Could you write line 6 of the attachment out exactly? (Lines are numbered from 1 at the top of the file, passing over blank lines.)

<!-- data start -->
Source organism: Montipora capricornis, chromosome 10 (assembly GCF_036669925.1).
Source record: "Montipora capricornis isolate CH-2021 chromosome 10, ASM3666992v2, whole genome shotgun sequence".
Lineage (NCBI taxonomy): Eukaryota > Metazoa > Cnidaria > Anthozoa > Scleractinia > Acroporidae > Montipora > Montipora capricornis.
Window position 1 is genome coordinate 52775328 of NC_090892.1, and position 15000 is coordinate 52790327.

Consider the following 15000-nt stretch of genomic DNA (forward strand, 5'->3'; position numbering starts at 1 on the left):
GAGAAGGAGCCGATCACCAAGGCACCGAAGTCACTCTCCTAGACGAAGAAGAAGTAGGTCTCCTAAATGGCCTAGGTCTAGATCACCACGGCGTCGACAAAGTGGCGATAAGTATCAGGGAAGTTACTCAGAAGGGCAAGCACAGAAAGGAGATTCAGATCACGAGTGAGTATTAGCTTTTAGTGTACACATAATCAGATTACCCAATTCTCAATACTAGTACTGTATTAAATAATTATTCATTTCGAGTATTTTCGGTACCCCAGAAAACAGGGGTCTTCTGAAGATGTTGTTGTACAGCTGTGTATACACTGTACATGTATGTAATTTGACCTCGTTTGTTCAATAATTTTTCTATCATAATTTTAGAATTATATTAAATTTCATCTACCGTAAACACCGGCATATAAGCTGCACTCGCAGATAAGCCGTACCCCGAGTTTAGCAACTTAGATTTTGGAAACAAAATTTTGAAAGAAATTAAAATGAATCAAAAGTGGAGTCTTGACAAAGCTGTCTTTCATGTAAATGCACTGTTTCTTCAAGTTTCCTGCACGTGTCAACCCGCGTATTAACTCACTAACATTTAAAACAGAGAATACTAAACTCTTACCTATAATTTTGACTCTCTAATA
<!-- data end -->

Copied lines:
GAGAAGGAGCCGATCACCAAGGCACCGAAGTCACTCTCCTAGACGAAGAAGAAGTAGGTCTCCTAAATGGCCTAGGTCTAGATCACCACGGCGTCGACAAAGTGGCGATAAGTATCAGGGAAGTTACTCAGAAGGGCAAGCACAGAAAGGAGATTCAGATCACGAGTGAGTATTAGCTTTTAGTGTACACATAATCAGATTACCCAATTCTCAATACTAGTACTGTATTAAATAATTATTCATTTCGAGTATTTTCGGTACCCCAGAAAACAGGGGTCTTCTGAAGATGTTGTTGTACAGCTGTGTATACACTGTACATGTATGTAATTTGACCTCGTTTGTTCAATAATTTTTCTATCATAATTTTAGAATTATATTAAATTTCATCTACCGTAAACACCGGCATATAAGCTGCACTCGCAGATAAGCCGTACCCCGAGTTTAGCAACTTAGATTTTGGAAACAAAATTTTGAAAGAAATTAAAATGAATCAAAAGTGGAGTCTTGACAAAGCTGTCTTTCATGTAAATGCACTGTTTCTTCAAGTTTCCTGCACGTGTCAACCCGCGTATTAACTCACTAACATTTAAAACAGAGAATACTAAACTCTTACCTATAATTTTGACTCTCTAATA